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So why come up with a bill that might as well be titled the “Abortion Opponents Believe Women Are Stupid Bill”? Frankly, at the end of the day, I think many anti-choicers just can’t help themselves. Their low opinion of women is, in their minds, a glittering jewel that can’t just stay hidden away, but has to be shared with the world, even if the cost of doing so is making it that much harder to do real damage to women’s lives. There’s just something about misogynists that makes it hard for them to keep their opinions to themselves. Anyone who spends time online can attest to that, as the internet is teeming with woman-haters whose desire to issue rape threats or taunt feminists over the most piddly nonsense overwhelms pragmatic concerns such as preserving one’s reputation or future employment opportunities.

Of course, expecting sexists to be logical about how they go about being sexist is kind of a silly thing to expect, if you give it a moment’s thought. After all, being a devoted sexist is an irrational thing to waste your energies on in and of itself. The Texas legislature’s anti-choice faction has demonstrated this beautifully. Passing this massive omnibus bill not only got in the way of doing real business and forced lawmakers to work throughout the summer they thought they’d have off, but it’s going to cost the taxpayers up to $2.4 million just in the legislative costs. The cost of defending the law in the courts after the inevitable lawsuits are filed will likely run into the millions as well. The law runs a very high chance of being struck down by the court for clearly violating Planned Parenthood v. Casey, but even if the anti-choicers get their way and the law goes into effect, things are still going to be sour for anti-choice politicians.

The growth of a black market for abortions, the costs of having to enforce this medically unnecessary law, and the growth of social spending to help women who did not successfully seek an abortion all will be bad for Texas. The rational choice for people who are tasked with running the government is simply to let abortion be legal and available. After all, restrictions like this won’t even stop that many abortions—some, sure, but women are going to seek illegal abortion drugs or travel out of state, and anti-choicers have to know that. So this is all a very, very expensive ploy to make life harder for women. People who put their resentment and loathing of women ahead of basic common sense aren’t really thinking rationally to begin with, so their tendency to shoot themselves in the foot on the PR front all the time is understandable.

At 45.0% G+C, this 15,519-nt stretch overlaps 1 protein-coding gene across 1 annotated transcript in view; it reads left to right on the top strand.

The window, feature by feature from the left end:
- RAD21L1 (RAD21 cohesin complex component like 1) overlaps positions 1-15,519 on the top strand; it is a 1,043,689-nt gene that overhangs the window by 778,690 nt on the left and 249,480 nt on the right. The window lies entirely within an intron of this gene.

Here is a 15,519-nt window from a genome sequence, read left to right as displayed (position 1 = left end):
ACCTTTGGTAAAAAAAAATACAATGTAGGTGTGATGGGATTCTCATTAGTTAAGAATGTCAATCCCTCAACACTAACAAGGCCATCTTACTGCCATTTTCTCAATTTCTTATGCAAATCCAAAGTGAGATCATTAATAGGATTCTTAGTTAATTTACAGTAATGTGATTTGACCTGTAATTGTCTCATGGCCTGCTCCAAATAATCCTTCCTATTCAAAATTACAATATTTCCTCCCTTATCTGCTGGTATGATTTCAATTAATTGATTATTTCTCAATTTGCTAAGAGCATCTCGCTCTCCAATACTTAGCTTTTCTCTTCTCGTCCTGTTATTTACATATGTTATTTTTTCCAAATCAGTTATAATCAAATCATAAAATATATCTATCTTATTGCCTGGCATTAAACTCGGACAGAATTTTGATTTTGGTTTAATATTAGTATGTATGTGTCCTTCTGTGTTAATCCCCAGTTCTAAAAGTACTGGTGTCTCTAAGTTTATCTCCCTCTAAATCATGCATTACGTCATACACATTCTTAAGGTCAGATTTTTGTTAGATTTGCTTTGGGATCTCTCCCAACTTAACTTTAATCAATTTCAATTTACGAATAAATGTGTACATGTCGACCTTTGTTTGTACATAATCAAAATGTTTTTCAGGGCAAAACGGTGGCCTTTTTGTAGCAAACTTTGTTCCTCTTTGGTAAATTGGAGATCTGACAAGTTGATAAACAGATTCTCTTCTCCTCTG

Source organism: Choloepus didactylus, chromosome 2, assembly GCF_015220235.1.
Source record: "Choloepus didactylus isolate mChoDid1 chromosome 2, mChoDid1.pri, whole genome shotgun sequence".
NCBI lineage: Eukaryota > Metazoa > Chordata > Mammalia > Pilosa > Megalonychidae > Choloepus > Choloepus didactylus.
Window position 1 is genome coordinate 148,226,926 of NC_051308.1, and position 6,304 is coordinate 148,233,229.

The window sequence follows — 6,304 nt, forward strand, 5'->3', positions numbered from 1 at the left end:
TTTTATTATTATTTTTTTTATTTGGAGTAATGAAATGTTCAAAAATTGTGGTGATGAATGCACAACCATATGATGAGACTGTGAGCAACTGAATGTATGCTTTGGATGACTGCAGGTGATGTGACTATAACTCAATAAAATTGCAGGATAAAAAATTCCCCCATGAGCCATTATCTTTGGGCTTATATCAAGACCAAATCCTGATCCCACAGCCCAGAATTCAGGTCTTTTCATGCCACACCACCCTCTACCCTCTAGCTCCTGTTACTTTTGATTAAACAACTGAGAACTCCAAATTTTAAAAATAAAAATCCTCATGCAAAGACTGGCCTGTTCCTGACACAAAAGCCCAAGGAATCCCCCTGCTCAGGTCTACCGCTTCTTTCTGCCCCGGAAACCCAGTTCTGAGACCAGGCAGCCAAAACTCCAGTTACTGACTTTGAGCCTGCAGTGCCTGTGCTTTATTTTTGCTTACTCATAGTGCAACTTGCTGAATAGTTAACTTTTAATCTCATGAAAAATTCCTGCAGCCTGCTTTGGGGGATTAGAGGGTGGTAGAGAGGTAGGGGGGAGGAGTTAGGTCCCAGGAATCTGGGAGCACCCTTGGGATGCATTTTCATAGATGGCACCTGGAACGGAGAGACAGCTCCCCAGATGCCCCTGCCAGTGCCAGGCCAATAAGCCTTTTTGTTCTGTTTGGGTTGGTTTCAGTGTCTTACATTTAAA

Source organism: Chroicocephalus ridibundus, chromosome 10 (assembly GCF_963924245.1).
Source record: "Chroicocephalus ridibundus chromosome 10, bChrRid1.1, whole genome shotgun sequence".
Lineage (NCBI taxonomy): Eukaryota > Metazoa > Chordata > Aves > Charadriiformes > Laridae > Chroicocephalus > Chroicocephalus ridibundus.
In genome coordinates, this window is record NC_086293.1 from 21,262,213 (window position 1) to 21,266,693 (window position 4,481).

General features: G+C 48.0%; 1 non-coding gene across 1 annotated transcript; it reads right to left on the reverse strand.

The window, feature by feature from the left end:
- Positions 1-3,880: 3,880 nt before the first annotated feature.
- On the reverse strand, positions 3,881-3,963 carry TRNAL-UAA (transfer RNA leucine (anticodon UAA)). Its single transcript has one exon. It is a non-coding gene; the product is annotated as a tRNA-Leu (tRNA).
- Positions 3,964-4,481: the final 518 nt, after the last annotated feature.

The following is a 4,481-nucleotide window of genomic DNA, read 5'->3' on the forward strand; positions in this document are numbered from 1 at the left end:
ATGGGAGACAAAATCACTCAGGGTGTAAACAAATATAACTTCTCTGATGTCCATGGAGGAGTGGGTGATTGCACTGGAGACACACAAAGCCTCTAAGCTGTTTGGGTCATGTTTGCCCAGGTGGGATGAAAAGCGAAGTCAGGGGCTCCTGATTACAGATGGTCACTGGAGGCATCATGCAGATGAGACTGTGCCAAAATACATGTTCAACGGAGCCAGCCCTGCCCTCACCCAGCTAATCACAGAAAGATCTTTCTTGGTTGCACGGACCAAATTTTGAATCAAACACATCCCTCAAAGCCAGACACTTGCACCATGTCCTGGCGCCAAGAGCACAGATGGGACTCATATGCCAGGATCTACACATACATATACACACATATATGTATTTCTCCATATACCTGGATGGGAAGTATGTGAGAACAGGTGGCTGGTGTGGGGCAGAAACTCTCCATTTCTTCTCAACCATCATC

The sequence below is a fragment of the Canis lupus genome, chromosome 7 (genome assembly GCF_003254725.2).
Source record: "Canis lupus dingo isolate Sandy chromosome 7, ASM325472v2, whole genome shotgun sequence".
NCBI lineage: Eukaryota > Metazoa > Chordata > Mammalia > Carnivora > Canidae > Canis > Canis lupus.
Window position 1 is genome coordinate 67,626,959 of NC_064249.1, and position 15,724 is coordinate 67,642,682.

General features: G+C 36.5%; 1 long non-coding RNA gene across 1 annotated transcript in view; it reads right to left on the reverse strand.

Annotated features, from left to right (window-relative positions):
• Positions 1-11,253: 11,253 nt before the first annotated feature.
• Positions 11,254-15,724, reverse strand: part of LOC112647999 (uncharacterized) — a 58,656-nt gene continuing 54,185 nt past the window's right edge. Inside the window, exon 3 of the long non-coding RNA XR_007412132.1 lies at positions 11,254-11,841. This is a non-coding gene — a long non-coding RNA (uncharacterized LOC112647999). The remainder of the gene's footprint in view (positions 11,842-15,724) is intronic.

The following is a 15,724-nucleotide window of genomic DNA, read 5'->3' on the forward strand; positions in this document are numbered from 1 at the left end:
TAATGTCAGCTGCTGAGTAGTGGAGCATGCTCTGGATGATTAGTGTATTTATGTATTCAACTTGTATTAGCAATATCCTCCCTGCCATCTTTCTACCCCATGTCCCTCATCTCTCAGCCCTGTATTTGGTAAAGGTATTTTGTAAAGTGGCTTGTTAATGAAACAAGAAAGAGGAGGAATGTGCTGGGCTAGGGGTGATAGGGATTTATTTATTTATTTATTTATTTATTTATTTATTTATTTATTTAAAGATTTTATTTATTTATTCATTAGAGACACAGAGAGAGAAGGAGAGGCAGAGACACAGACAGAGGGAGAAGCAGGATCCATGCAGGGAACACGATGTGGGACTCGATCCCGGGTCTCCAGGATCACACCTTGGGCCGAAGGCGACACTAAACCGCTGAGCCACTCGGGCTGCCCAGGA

Right now, it’s reasonable to believe that Lucio’s bill will die without getting a vote. The mainstream anti-choice movement has very little time right now for antics like this, with the heavy focus being directed more at doctors than women when it comes to abortion restrictions. But as with most things misogyny, I expect that this sort of thing will rear its head again. Condescending women and making life hard for them are two things that are just so personally rewarding to anti-choicers that they’ll be drawn to bills like this, even if part of them knows that, politically, it will only hurt them in the long run.